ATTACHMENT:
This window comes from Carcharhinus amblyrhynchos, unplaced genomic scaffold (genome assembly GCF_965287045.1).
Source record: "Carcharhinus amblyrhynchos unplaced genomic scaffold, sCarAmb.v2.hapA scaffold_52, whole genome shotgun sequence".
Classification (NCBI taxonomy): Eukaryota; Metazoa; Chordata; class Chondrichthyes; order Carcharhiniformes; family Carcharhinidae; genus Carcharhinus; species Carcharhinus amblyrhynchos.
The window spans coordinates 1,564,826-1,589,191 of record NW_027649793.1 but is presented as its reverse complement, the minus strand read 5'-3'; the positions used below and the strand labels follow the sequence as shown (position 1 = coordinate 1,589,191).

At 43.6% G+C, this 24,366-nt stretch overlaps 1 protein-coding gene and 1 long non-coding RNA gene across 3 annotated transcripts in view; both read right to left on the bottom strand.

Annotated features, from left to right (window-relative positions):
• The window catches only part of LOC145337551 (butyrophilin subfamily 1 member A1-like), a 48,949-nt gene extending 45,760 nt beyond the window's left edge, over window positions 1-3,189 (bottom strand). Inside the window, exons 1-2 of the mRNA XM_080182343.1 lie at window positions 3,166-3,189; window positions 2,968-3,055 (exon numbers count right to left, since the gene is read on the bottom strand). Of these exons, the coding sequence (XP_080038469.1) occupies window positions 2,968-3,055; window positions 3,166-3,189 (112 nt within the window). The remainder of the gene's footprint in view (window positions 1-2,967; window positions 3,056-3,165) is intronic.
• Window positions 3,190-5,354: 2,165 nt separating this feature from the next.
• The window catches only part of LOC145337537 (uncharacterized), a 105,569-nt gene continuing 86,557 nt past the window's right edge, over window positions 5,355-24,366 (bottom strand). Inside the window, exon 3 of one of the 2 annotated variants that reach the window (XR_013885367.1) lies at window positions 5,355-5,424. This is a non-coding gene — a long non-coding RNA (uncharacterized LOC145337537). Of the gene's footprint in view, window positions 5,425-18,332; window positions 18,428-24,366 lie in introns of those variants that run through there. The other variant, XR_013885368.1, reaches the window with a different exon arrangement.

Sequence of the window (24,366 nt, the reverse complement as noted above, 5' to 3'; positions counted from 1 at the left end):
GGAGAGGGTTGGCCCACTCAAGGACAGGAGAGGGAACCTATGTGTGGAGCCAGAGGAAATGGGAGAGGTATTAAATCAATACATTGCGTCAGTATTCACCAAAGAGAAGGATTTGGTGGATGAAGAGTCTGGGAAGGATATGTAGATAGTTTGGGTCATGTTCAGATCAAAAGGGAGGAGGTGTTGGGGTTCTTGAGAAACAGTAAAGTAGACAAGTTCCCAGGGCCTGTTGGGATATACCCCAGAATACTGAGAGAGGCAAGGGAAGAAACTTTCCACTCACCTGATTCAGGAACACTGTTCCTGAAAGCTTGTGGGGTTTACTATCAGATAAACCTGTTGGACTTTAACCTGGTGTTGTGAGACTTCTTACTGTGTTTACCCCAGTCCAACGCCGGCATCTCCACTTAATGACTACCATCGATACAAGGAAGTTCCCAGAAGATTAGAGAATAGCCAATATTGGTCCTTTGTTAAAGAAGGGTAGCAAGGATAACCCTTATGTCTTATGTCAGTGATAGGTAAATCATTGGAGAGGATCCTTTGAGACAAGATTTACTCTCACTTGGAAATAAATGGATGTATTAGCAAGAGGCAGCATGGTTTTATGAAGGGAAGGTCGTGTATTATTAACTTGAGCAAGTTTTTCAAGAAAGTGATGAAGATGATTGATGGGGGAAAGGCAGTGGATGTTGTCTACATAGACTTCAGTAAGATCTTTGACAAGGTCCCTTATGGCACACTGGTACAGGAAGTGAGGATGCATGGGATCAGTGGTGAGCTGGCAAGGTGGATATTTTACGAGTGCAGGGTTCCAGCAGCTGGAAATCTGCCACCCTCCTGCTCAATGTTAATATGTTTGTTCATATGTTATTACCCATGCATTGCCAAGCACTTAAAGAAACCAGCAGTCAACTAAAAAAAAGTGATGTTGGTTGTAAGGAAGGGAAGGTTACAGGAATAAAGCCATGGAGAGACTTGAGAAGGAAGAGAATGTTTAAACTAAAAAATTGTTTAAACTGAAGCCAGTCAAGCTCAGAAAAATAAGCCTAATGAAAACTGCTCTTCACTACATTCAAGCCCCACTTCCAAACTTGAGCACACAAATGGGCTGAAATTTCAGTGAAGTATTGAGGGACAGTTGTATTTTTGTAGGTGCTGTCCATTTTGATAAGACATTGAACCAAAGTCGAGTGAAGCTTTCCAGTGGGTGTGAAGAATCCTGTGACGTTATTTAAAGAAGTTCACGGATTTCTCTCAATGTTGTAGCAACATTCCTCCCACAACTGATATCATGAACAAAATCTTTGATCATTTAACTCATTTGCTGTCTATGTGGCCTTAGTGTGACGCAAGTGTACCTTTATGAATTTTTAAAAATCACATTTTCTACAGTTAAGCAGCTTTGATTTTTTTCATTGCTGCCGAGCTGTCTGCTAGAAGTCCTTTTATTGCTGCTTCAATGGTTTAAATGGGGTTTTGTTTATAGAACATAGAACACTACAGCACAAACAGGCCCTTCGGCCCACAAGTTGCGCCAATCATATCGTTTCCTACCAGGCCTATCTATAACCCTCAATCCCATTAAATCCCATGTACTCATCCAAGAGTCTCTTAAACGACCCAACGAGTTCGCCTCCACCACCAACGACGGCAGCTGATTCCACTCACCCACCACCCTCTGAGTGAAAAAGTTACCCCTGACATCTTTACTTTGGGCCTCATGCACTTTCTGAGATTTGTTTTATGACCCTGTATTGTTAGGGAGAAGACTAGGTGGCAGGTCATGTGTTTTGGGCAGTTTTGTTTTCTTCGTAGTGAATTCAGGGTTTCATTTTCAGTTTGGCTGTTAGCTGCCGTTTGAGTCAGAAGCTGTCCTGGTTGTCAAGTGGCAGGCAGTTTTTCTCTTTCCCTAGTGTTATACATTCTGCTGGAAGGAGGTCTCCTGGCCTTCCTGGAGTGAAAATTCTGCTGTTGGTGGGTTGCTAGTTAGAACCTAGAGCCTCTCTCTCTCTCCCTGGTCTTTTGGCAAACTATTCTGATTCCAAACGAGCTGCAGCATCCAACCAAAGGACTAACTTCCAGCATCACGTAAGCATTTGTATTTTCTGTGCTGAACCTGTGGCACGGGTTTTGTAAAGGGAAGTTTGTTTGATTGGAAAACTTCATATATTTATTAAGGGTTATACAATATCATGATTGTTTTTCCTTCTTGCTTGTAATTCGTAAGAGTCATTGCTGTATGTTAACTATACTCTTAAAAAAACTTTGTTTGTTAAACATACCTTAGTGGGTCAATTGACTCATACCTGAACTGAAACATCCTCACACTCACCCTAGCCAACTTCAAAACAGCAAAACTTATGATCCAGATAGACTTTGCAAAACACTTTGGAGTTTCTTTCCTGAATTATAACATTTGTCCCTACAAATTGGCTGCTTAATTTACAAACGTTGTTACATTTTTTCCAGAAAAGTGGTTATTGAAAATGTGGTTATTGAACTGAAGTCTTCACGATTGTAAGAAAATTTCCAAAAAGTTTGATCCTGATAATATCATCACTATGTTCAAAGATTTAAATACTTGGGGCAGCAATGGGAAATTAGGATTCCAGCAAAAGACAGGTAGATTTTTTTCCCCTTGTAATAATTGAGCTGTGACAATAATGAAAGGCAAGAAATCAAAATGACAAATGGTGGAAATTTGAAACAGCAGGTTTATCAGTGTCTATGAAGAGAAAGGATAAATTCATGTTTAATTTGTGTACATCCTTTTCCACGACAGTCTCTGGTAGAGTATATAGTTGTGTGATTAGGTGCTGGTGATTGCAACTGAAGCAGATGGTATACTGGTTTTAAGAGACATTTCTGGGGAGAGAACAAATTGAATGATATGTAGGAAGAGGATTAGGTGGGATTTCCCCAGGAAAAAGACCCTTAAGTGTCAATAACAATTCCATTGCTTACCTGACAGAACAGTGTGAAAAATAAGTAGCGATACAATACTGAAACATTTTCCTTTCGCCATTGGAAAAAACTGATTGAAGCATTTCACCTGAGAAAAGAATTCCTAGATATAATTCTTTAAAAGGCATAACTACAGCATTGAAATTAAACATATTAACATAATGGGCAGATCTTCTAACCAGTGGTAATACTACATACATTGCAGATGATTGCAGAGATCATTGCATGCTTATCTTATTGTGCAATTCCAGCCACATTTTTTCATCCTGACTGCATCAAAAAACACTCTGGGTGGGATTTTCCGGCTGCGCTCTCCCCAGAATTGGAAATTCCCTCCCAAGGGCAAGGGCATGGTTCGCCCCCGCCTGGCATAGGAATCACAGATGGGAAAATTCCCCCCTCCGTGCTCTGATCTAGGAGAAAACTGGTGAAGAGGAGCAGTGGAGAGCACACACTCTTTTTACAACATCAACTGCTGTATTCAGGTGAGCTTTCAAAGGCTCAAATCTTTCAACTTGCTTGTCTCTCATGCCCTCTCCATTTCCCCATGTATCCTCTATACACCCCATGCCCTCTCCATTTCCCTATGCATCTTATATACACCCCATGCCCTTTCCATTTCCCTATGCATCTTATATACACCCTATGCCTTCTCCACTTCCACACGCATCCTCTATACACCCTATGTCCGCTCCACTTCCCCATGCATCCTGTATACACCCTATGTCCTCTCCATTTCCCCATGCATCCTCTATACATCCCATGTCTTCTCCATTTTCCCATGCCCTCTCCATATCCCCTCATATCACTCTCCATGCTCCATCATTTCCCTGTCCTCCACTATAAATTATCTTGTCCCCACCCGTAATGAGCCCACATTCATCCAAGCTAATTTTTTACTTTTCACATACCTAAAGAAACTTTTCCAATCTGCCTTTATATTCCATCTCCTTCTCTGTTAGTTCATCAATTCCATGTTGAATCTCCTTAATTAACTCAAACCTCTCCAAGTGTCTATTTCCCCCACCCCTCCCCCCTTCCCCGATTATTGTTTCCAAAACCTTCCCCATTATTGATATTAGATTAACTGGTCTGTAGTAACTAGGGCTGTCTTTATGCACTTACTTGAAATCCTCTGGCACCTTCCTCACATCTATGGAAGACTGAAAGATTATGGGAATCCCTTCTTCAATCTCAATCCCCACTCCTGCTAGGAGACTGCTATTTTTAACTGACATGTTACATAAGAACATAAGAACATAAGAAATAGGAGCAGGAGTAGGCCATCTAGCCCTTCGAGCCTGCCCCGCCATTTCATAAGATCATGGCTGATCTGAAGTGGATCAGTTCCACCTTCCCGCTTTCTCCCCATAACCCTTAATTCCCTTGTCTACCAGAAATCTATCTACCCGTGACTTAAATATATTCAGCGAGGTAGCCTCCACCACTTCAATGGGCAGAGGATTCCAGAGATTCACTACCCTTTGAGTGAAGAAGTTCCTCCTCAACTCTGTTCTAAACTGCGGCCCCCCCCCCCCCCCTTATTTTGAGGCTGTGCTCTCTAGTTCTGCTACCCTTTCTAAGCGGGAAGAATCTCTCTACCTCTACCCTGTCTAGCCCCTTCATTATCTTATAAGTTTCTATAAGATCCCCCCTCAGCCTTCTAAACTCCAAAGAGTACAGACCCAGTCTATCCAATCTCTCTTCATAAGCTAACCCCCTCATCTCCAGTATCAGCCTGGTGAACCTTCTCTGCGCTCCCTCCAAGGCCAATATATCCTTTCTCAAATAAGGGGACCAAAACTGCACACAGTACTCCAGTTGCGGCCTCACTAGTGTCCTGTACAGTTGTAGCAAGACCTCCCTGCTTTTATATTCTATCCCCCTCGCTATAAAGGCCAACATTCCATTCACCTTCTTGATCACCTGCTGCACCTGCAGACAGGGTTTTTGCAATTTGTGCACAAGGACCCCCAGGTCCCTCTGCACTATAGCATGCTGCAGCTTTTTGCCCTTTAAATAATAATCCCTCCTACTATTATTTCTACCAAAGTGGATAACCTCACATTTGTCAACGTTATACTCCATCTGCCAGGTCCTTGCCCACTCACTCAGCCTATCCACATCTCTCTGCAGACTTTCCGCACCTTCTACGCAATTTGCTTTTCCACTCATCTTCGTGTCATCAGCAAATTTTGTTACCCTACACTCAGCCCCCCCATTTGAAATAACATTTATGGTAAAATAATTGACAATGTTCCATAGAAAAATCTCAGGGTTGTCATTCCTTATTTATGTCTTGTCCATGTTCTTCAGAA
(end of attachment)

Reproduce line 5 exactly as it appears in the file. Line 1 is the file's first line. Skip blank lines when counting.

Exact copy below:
At 43.6% G+C, this 24,366-nt stretch overlaps 1 protein-coding gene and 1 long non-coding RNA gene across 3 annotated transcripts in view; both read right to left on the bottom strand.